15.34.884W; 61.27.915W Sailed 24 NM
Yesterday we cleared out of Iles des Saintes at the police office and finally pulled anchor late in the morning. Enjoyed an absolutely gorgeous sail down to
That is one thing that I don’t like about our cockpit. The winch for the mainsheet is on the mizzen mast at the rear of the cockpit and that cockpit is quite large. So the helmsperson cannot reach the mainsheet to ease it when the winds suddenly gust up to uncomfortable speeds. You would have to turn on the autopilot in order to leave the helm chair to be able to reach the mainsheet. Or, you need a second person in the cockpit to do it for you, which is how we normally handle this maneuver.
Anyway, it was a fun sail. We were the last of five boats to leave about the same time. We passed up the other three monohulls by quite a distance. Our boat was the largest of the four monohulls so it is to be expected that we would sail faster. The other boat was a catamaran and he couldn’t sail that thing worth a flip to windward. The cat ended up about 35 degrees off our starboard bow by the time we neared
As we approached
Anchored right next to us is Chris Doyle, author of the popular
A popular local snack treat is roasted plantains. There are streetside vendors who have large grills of charcoal burning slowing. They peel the plantains and put them whole on the grills and cook them very slowly over the charcoal. The charcoal is made locally on the mountainsides. This does not sound very appealing, but these warm roasted plantains are delicious. The vendors serve them to you in a small paper bag, and the warm plantains are sweet and just surprisingly good.
Early this morning we did the tour up the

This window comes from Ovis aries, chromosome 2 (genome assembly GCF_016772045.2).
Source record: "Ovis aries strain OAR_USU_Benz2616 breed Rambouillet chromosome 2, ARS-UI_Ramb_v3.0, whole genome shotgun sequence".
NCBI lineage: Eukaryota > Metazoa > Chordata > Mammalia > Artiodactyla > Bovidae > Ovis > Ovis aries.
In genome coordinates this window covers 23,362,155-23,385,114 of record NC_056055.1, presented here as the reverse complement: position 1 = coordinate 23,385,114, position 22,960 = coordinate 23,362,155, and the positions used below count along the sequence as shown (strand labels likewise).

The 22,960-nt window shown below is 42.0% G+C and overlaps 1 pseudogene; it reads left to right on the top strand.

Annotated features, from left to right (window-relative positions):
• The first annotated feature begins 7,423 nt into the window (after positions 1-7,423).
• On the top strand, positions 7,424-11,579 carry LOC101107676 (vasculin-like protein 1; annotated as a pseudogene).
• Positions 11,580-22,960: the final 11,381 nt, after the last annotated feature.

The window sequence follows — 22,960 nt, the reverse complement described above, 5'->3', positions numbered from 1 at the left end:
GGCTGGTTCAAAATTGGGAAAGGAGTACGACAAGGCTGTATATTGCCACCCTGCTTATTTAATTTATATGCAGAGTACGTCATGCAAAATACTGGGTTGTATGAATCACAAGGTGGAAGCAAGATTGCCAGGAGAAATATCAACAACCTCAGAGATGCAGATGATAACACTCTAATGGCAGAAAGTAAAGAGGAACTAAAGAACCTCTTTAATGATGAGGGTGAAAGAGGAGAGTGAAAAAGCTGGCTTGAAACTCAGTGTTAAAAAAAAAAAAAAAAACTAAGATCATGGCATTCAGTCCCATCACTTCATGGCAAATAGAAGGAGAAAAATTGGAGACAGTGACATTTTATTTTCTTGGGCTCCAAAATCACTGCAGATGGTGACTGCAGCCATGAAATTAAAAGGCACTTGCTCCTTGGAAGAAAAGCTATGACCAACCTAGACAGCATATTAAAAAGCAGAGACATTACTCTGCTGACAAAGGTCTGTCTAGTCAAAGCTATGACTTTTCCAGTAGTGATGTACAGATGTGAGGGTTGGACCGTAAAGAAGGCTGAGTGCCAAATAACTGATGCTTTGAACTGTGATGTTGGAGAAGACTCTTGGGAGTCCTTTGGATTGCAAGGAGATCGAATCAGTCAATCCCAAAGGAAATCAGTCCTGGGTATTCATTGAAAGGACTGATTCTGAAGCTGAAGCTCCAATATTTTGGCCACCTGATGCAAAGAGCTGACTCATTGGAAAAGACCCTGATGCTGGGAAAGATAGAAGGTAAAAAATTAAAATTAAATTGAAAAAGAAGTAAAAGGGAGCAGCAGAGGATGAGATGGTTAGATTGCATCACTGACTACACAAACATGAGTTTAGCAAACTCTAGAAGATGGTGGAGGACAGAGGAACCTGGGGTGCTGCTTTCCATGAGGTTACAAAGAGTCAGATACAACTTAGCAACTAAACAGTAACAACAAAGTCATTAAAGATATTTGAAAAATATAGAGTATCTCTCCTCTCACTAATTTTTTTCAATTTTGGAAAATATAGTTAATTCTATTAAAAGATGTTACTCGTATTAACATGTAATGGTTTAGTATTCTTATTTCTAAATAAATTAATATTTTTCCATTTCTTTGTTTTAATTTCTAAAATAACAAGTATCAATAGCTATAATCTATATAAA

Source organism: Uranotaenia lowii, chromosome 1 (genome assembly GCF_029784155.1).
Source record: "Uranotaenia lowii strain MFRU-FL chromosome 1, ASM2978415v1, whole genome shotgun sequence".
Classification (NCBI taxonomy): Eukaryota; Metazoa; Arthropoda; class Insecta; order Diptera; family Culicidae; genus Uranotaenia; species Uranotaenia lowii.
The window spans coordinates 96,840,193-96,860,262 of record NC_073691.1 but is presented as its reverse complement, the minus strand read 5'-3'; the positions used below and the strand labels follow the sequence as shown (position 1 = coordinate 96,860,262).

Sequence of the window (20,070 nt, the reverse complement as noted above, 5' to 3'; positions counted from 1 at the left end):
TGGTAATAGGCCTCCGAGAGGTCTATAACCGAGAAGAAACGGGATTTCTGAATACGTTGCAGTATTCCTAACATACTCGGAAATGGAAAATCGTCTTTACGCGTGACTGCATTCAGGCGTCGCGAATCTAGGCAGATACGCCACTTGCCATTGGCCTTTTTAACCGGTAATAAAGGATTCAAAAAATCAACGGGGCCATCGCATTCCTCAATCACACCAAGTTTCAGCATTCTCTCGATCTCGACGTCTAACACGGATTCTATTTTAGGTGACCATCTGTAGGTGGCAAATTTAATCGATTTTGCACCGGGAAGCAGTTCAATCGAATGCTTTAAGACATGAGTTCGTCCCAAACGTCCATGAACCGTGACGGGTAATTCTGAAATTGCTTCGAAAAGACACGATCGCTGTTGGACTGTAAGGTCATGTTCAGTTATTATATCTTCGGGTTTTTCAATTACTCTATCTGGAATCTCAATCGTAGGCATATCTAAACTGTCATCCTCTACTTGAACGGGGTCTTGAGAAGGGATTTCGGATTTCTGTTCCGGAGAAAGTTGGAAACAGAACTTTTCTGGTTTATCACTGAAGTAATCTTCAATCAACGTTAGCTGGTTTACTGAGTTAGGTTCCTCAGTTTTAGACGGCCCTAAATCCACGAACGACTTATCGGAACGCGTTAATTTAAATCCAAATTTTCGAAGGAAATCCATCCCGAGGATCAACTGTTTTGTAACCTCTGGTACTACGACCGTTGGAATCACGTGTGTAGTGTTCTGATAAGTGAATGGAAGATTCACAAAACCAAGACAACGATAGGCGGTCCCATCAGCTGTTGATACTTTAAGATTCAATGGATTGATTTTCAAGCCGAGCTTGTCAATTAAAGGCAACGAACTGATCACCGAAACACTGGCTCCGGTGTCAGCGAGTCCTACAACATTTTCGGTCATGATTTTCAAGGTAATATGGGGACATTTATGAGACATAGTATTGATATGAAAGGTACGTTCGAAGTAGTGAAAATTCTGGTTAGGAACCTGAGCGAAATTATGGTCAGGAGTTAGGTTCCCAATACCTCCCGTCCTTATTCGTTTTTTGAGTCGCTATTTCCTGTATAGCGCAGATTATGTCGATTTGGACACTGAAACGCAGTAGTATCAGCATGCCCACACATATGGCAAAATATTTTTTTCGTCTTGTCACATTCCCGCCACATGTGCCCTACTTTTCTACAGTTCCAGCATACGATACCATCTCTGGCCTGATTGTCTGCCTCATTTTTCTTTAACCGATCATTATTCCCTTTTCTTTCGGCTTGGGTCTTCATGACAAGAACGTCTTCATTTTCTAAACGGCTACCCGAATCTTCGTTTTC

BTW, there are some very old people living on
There is also still a village here of Carib Indians. Very likely these are the last of the true Caribs in existence. The Cairbs have bronze colored skin and are Asian in appearance. Don’t think we will make it to their village, but that would be an interesting day trip.
April 12, 2007 Thursday
If its Thursday, then it is make and mend day. Those who have read the Patrick O’Brian (Jack Aubrey) novels will recognize that phrase. Funny that we chose Thursday to do the same chores that the old British Royal Navy assigned to Thursdays. So, another laundry and water-making day onboard S/V BeBe. Among other chores likes changing oil and filter on the genset and cleaning topsides. And so it goes.
This morning we watched a couple of local guys fishing with a seine very near to us here in the anchorage.
So anyway, this morning these two local guys have a similar seine in their little fishing boat. It had floats woven into the netting on the upper edge. They fed out the seine into a circle and let it float for at least 15 minutes. Then they started pulling one end of it into their little boat. When the diameter of the circle had been reduced to one-half its original size, then one of the guys dove into the water with a snorkel mask. I guess to see what they had caught. Then he yelled and the guy in the boat started pulling the rope/line that was on the bottom edge of the seine. This closed up the bottom of the seine and left the top edge still floating in a smaller circle, effectively creating a bowl. Then he pulled the bottom edge of the closed seine into the boat. The second guy got back into the boat (man, wish we could climb into a dinghy as easily as he climbed into that boat from the water!). They finished pulling the rest of the seine, including all their fish, into the little boat. Then they drove directly to a restaurant on the beach and proceeded to clean the fish right in their boat, discarding the nasties back into the water. Goes to show you how fresh the fish can be in the restaurants down here.
Almost forgot to mention two things. On the tour of the Indian River yesterday the guide pointed out where some of the filming was done for the movie Pirates of the
The guide also showed us where Survivor was filmed last week. They are filming on a different part of the island every week right now. There was some sort of “fence” woven out of plants that they had built last week that had not yet deteriorated. We will never see this show, but some of you readers might. The production company paid each guide a whopping $80 for each day that the guides could not do their regular tours because of the filming of this TV show. Sounded pretty chintzy to us. Should have paid them a bit more than that meager amount. The Dominican government allowed these two shows to be filmed here in hopes that it will increase interest in the island and some tourism.